\medskip\noindent
Suppose that (3) holds. This means that for a finite $G'$-set $X'$
such that $G''$ acts trivially, there is a surjection of $G'$-sets
$X \to X'$ where $X$ is a $G$-set. Clearly this means the action of
$G'$ on $X'$ factors through $G$, i.e., (2) holds.
\medskip\noindent
The implication (2) $\Rightarrow$ (3) is immediate. This finishes the proof.
\end{proof}
\begin{lemma}
\label{lemma-functoriality-galois-injective}
In diagram (\ref{equation-translation}) the following are equivalent
\begin{enumerate}
\item $h'$ is injective, and
\item for every connected object $X''$ of $\mathcal{C}''$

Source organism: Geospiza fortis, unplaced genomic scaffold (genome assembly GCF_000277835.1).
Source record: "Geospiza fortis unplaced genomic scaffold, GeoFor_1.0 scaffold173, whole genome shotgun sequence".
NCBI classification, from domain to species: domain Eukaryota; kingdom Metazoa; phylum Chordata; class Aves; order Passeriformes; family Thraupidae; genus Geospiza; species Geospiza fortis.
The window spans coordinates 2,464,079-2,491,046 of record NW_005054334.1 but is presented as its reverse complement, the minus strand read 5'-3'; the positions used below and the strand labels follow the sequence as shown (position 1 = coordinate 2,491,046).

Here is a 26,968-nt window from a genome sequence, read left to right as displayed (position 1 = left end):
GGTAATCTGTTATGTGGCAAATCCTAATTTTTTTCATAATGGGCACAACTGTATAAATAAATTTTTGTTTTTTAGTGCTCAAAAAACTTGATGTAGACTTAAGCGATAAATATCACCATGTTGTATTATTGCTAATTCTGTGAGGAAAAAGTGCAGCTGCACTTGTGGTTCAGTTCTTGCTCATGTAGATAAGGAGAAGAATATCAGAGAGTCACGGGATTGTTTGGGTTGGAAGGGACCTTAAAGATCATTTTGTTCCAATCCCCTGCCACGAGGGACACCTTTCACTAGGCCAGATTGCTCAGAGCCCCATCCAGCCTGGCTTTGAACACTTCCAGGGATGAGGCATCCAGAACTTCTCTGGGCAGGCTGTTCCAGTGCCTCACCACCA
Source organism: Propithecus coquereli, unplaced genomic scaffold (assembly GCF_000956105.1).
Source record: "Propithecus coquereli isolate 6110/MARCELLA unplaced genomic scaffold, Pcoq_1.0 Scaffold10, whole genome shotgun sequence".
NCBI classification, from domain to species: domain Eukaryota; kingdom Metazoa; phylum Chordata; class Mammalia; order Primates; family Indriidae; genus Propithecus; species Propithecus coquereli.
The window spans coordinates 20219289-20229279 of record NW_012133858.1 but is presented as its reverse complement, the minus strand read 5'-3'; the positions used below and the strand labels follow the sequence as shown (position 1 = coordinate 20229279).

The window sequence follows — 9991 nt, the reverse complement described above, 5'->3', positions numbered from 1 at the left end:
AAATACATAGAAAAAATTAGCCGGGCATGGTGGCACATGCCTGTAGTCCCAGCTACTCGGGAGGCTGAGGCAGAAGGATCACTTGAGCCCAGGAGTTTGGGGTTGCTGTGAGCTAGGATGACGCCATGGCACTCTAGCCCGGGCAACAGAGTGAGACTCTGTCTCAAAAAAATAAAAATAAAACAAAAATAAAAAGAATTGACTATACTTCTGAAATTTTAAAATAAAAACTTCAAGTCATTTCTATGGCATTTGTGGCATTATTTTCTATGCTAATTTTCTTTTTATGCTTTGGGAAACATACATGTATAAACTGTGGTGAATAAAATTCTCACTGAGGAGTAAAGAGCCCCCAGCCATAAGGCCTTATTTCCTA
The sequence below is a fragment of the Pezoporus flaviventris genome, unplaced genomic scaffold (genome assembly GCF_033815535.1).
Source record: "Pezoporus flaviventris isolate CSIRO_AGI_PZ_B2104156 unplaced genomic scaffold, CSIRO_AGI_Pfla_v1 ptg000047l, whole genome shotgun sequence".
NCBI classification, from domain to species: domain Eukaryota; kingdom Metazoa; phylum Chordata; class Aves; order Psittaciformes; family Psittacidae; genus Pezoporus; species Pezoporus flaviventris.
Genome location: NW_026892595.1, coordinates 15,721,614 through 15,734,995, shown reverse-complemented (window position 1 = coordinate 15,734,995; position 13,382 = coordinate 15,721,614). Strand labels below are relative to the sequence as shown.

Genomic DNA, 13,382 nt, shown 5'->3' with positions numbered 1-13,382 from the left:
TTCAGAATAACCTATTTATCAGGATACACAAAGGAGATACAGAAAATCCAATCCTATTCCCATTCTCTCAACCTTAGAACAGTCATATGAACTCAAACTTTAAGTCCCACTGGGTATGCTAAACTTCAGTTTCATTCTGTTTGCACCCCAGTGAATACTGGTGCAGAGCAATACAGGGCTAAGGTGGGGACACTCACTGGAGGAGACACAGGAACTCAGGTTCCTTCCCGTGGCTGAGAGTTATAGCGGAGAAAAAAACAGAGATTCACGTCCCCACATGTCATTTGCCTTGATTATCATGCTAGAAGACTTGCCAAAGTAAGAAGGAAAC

there exists an object $X'$ of $\mathcal{C}'$ and a diagram
$$
X'' \leftarrow Y'' \rightarrow H(X')
$$
in $\mathcal{C}''$ where $Y'' \to X''$ is an epimorphism and
$Y'' \to H(X')$ is a monomorphism.
\end{enumerate}
\end{lemma}
\begin{proof}
We may replace $H'$ by the corresponding functor between the categories
of finite $G'$-sets and finite $G''$-sets.
\medskip\noindent
Assume $h' : G'' \to G'$ is injective. Let $H'' \subset G''$
be an open subgroup. Since the topology on $G''$ is the induced
topology from $G'$ there exists an open subgroup $H' \subset G'$
such that $(h')^{-1}(H') \subset H''$.
Then the desired diagram is
$$
G''/H'' \leftarrow G''/(h')^{-1}(H') \rightarrow G'/H'
$$
Conversely, assume (2) holds for the functor
$\textit{Finite-}G'\textit{-Sets} \to \textit{Finite-}G''\textit{-Sets}$.
Let $g'' \in \Ker(h')$. Pick any open subgroup $H'' \subset G''$.
By assumption there exists a finite $G'$-set $X'$ and a diagram
$$
G''/H'' \leftarrow Y'' \rightarrow X'
$$